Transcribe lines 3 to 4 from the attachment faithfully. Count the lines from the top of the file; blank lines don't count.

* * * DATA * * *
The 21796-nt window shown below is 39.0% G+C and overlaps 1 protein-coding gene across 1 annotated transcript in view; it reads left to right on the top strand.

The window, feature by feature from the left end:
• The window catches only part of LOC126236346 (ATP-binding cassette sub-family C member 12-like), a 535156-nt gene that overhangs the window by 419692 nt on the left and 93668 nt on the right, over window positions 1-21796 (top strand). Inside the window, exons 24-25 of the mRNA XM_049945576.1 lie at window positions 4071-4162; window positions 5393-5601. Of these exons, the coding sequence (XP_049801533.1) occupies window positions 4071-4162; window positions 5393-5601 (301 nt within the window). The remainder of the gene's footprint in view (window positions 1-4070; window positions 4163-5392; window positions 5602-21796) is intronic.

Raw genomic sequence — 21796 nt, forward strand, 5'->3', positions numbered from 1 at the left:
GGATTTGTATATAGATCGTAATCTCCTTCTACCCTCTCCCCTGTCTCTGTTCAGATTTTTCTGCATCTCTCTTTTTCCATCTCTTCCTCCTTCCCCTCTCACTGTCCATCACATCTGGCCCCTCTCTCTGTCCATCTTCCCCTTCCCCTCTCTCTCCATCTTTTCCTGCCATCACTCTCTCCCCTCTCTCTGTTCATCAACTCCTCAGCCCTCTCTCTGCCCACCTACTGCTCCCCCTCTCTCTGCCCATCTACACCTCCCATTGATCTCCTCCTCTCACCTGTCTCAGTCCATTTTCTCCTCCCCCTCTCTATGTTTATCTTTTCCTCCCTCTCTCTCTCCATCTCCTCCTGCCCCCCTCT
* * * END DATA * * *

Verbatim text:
• The window catches only part of LOC126236346 (ATP-binding cassette sub-family C member 12-like), a 535156-nt gene that overhangs the window by 419692 nt on the left and 93668 nt on the right, over window positions 1-21796 (top strand). Inside the window, exons 24-25 of the mRNA XM_049945576.1 lie at window positions 4071-4162; window positions 5393-5601. Of these exons, the coding sequence (XP_049801533.1) occupies window positions 4071-4162; window positions 5393-5601 (301 nt within the window). The remainder of the gene's footprint in view (window positions 1-4070; window positions 4163-5392; window positions 5602-21796) is intronic.

Raw genomic sequence — 21796 nt, forward strand, 5'->3', positions numbered from 1 at the left: